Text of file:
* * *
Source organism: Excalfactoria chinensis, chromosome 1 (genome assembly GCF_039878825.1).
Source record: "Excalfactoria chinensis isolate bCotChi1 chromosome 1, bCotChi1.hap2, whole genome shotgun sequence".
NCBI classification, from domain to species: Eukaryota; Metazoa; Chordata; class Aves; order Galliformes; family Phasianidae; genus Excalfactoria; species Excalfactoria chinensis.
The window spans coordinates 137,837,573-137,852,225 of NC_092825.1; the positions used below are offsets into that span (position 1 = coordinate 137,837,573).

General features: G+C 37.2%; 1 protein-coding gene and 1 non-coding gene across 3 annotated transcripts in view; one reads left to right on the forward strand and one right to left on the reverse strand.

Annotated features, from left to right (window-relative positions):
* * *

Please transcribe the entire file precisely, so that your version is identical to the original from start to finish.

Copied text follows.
Source organism: Excalfactoria chinensis, chromosome 1 (genome assembly GCF_039878825.1).
Source record: "Excalfactoria chinensis isolate bCotChi1 chromosome 1, bCotChi1.hap2, whole genome shotgun sequence".
NCBI classification, from domain to species: Eukaryota; Metazoa; Chordata; class Aves; order Galliformes; family Phasianidae; genus Excalfactoria; species Excalfactoria chinensis.
The window spans coordinates 137,837,573-137,852,225 of NC_092825.1; the positions used below are offsets into that span (position 1 = coordinate 137,837,573).

General features: G+C 37.2%; 1 protein-coding gene and 1 non-coding gene across 3 annotated transcripts in view; one reads left to right on the forward strand and one right to left on the reverse strand.

Annotated features, from left to right (window-relative positions):